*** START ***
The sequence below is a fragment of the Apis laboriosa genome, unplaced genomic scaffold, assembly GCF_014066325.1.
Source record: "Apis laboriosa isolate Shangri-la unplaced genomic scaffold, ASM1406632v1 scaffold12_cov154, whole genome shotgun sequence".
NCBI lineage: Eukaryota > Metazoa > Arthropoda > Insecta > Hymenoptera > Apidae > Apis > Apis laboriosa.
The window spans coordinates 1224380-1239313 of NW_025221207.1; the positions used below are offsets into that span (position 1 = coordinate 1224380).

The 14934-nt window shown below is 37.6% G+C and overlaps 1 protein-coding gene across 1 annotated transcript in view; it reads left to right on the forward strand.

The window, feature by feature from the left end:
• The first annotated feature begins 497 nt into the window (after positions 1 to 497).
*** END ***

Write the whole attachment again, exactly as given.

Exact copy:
The sequence below is a fragment of the Apis laboriosa genome, unplaced genomic scaffold, assembly GCF_014066325.1.
Source record: "Apis laboriosa isolate Shangri-la unplaced genomic scaffold, ASM1406632v1 scaffold12_cov154, whole genome shotgun sequence".
NCBI lineage: Eukaryota > Metazoa > Arthropoda > Insecta > Hymenoptera > Apidae > Apis > Apis laboriosa.
The window spans coordinates 1224380-1239313 of NW_025221207.1; the positions used below are offsets into that span (position 1 = coordinate 1224380).

The 14934-nt window shown below is 37.6% G+C and overlaps 1 protein-coding gene across 1 annotated transcript in view; it reads left to right on the forward strand.

The window, feature by feature from the left end:
• The first annotated feature begins 497 nt into the window (after positions 1 to 497).